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May 04, 2006

Who is the Enemy?

{Part of a broader debate over at TPM Cafe]

For all Tomasky talks about the politics of the "Common Good" and Ruy Teixeira document "definitional politics" for progressives, what they singularly lack is the naming of who is undermining that common good, or to put it more simply, Who is the Enemy? Enter Sirota with Hostile Takeover.

To analyze rightwing success without looking at their use of enemies-- communism, trial lawyers, unions and so on -- is to ignore one of the key engines of political unity on the Right. I throughly believe that progressives need a positive program -- I'm a policy wonk by day working with Sirota in the Progressive States Network (the new name for PLAN) -- but you also need to identify the enemy, since people unify as much around what they are against as what they are for. In fact, they often only discover exactly what they believe in once they identify what they dislike.

Teixeira and others want to dismiss the possibility of "class-based populism", yet they would never deny that most Americans are quite skeptical of corporate corruption, see low-wage sweatshops as an evil, and see corporate manipulation of the global economy as threatening their jobs.

So name that enemy. Define those forces as the enemy of the "aspirations" of American families. That's the populism that Sirota and other activists like myself see as the key to progressive success.

The reason such a definition of the enemy is needed is precisely because Americans are optimistic. If we haven't achieved the good life for all our citizens, there has to be a malevolent force involved. Identifying the causal force behind the frustration of that optimistic vision for America is critical, since if progressives don't define that enemy, the rightwing will fill in the blanks -- lazy welfare moms, illegal aliens, liberal media elites, etc.

But a strong progressive definition of the enemy of the common good -- corporations outsourcing jobs, companies breaking our labor laws, polluters of our environment -- is a key to defining not just what progressives are against but also emphasizes why the common good has not been achieved.

Populism is not about a retro-blue collar definition of class, but exactly what the word says-- defining the "popular" cause, a cause that is thwarted by the defined enemy of that popular will. As Sirota defines it, that enemy of the popular will is the corporate money manipulating politics for its own self-interest.

One of the key problems is that those same monied interests often scare off many progressives from naming that enemy, since Democratic politicians and institutions often go hat-in-hand for funding from those same sources. Which leaves many Democrats fighting with one hand tied behind their back-- trying to ape the "talking points" like their rightwing opponents, yet turning mush-mouthed when they articulate who is the enemy of the public good. The question anyone asks is-- If your idea is so good, why hasn't it already happened? And if progressives can't identify an enemy, it leaves them mumbling about "incompetency" of the opposition, which is pretty weak tea.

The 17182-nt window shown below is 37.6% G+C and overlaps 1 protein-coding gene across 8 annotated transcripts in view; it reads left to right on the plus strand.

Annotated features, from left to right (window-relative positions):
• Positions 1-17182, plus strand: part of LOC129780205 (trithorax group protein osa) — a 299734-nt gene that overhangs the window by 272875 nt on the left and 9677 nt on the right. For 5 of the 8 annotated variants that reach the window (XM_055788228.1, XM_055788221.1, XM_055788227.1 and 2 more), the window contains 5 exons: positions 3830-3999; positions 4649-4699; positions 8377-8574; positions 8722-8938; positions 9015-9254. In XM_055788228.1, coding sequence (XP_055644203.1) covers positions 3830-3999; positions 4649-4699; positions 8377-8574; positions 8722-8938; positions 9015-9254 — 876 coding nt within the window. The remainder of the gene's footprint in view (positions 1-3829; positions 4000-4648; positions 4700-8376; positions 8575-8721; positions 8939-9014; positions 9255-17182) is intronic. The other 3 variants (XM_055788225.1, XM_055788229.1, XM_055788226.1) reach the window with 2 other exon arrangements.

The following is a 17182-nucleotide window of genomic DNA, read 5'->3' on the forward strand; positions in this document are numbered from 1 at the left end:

Yes, progressives need a positive vision that appeals to a broad range of the population, but they also need to explain who is blocking that vision and name that enemy. If progressives can't do that in a convincing manner, they will lose. Which is why Sirota's book is such a valuable manual for helping progressives name that enemy and its works.

Update: One commenter at TPM Cafe argued "If we play the "enemies" game, the conservatives will beat us--every time. That's not how FDR won.." Which of course is dead wrong, see FDR's 1936 Convention speech where he railed against the "economic royalists":

For too many of us the political equality we once had won was meaningless in the face of economic inequality. A small group had concentrated into their own hands an almost complete control over other people's property, other people's money, other people's labor-other people's lives. For too many of us life was no longer free; liberty no longer real; men could no longer follow the pursuit of happiness.

Against economic tyranny such as this, the American citizen could appeal only to the organized power of Government. The collapse of 1929 showed up the despotism for what it was. The election of 1932 was the people's mandate to end it. Under that mandate it is being ended.

Read that speech. It makes Sirota sound like a DLCer. In fact, FDR was quite populist:
These economic royalists complain that we seek to overthrow the institutions of America. What they really complain of is that we seek to take away their power. Our allegiance to American institutions requires the overthrow of this kind of power.
Whether the language of 1936 is appropriate for 2005 can be debated, but no one should be able to pretend that the New Deal itself was not built on rhetoric that carefully defined the enemy of freedom as the monied interests.

Posted by Nathan at May 4, 2006 07:24 AM